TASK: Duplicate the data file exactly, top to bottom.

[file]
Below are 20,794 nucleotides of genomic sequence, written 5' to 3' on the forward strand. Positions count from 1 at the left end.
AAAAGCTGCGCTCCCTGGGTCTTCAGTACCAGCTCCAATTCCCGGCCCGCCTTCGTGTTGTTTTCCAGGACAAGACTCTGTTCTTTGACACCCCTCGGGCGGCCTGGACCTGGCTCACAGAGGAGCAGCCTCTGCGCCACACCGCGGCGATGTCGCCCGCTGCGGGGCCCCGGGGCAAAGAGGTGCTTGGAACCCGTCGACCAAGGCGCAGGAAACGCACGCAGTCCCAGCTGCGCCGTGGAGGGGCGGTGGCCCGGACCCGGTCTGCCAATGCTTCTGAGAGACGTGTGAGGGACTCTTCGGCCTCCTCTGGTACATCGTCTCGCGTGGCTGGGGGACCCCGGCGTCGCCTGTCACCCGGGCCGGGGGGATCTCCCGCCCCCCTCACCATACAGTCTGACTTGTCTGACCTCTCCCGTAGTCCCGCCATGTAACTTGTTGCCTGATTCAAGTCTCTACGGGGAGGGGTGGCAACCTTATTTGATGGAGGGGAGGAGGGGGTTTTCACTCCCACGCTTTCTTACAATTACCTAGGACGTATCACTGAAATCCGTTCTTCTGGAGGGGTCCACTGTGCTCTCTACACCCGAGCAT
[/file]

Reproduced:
Below are 20,794 nucleotides of genomic sequence, written 5' to 3' on the forward strand. Positions count from 1 at the left end.
AAAAGCTGCGCTCCCTGGGTCTTCAGTACCAGCTCCAATTCCCGGCCCGCCTTCGTGTTGTTTTCCAGGACAAGACTCTGTTCTTTGACACCCCTCGGGCGGCCTGGACCTGGCTCACAGAGGAGCAGCCTCTGCGCCACACCGCGGCGATGTCGCCCGCTGCGGGGCCCCGGGGCAAAGAGGTGCTTGGAACCCGTCGACCAAGGCGCAGGAAACGCACGCAGTCCCAGCTGCGCCGTGGAGGGGCGGTGGCCCGGACCCGGTCTGCCAATGCTTCTGAGAGACGTGTGAGGGACTCTTCGGCCTCCTCTGGTACATCGTCTCGCGTGGCTGGGGGACCCCGGCGTCGCCTGTCACCCGGGCCGGGGGGATCTCCCGCCCCCCTCACCATACAGTCTGACTTGTCTGACCTCTCCCGTAGTCCCGCCATGTAACTTGTTGCCTGATTCAAGTCTCTACGGGGAGGGGTGGCAACCTTATTTGATGGAGGGGAGGAGGGGGTTTTCACTCCCACGCTTTCTTACAATTACCTAGGACGTATCACTGAAATCCGTTCTTCTGGAGGGGTCCACTGTGCTCTCTACACCCGAGCAT